Moskvich: a Soviet trendsetter, inspired by Ford and Opel

Moskvich cars were a symbol of the Soviet middle class. The plant, founded with the help of Detroit-based automakers, eventually ended up bankrupt after the collapse of the USSR.

 In the 1950-60s Moskvich did not rest on its laurels. The plant produced tens of thousands of new cars yearly and churned out plenty of new models, including the highly successful saloon car Moskvich-407, which received an award at Expo 58 in Brussels. //Rally Moscow-Sevastopol. 1959

On November 6, 1930, the Soviet government proudly announced the opening of the new Moskvich automotive plant. The car factory, whose name literary means
But the Soviets succeeded all on their own. The new car plant soon stopped producing Ford vehicles and switched to assembling GAZ models at another motor factory in Gorki (now Nizhny Novgorod).
During the Second World War, the Moskvich plant was relocated to Sverdlovsk (now Yekaterinburg) in the Urals, where it produced military hardware.
The Soviets invited US professionals from Ford Motor Company to install production facilities and world-renowned assembly lines. The experts from Detroit were keen to conquer the USSR with their highly successful Model A.
In 1939 the factory produced its first compact car, the KIM-10, solely from home-made parts. This car is now a rarity, since the plant managed to assemble just 450 units before the Nazi invasion in June 1941.
After the capitulation of Nazi Germany, the Soviets acquired the entire Opel manufacturing line in Brandenburg. The brand-new Moskvich-400, which rolled off the production line in 1947, was in fact a re-engineered Opel Kadett.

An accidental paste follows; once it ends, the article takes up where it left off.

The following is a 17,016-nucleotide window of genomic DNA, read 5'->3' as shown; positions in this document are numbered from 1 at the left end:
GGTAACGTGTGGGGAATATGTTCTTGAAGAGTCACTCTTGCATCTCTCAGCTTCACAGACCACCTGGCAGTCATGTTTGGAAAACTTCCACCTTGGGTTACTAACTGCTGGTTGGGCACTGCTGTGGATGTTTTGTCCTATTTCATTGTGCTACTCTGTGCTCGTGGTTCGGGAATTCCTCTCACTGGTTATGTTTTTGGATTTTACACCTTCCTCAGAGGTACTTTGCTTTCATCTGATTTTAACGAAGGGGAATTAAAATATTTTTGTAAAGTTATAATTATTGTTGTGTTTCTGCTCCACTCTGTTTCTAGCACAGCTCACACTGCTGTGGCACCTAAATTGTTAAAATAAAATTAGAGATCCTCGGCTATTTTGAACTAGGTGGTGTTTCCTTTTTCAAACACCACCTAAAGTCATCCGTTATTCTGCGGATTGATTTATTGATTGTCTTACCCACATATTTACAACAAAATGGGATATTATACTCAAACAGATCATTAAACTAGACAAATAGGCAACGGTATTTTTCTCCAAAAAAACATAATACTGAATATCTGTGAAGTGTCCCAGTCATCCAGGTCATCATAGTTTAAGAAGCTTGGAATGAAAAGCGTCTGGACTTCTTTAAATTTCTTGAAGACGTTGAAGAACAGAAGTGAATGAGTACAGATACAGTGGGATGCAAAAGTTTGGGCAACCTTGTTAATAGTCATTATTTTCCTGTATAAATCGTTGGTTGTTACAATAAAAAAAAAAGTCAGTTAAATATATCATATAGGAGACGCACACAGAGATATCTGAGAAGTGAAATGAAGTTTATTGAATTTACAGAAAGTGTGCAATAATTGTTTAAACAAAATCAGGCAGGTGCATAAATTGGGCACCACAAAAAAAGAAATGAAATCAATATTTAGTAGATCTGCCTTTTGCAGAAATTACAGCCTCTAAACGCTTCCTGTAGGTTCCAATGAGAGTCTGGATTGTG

But Soviet carmakers did not rely solely on German technology. The following models of the 400-line acquired new features, heavier engines, a more robust body and a fancier appearance.
Originally a compact car manufacturer, Moskvich turned out to be a versatile brand with saloon, wagon and even racing models. //Moskvich racing crew outside Turin during the London-Sydney rally
 In the 1950-60s Moskvich did not rest on its laurels. The plant produced tens of thousands of new cars yearly and churned out plenty of new models, including the highly successful saloon car Moskvich-407, which received an award at Expo 58 in Brussels. //Rally Moscow-Sevastopol. 1959
 In the 1970s, Moskvich exported half its output.//A Belgian family poses with the new Moskvich-408
On the domestic market, the 412 model was a hit with its affordable price and reliability on substandard roads.
As Volga and Lada vehicles were in short supply under the Soviet planned economy, it was Moskvich that could really make the dream of having a personal car come true.
Moskvich faced the first signs of decline in the mid-1970s, as it failed to keep up with the pace of the automotive industry. Its new models 2140 and 2141 left much to be desired in terms of both interior and exterior.
The economic crisis of the 1990s sealed the fate of this once successful producer. After the ruble devaluation of 1998, Moskvich was crippled with debt and insolvent. In 2001 the company closed its production line, and in 2006 filed for bankruptcy.
The Moscow authorities announced in March 2015 that the former site of the plant in south-east Moscow would be converted into offices and hotels. //A woman stands on the rooftop of the Moskvich building

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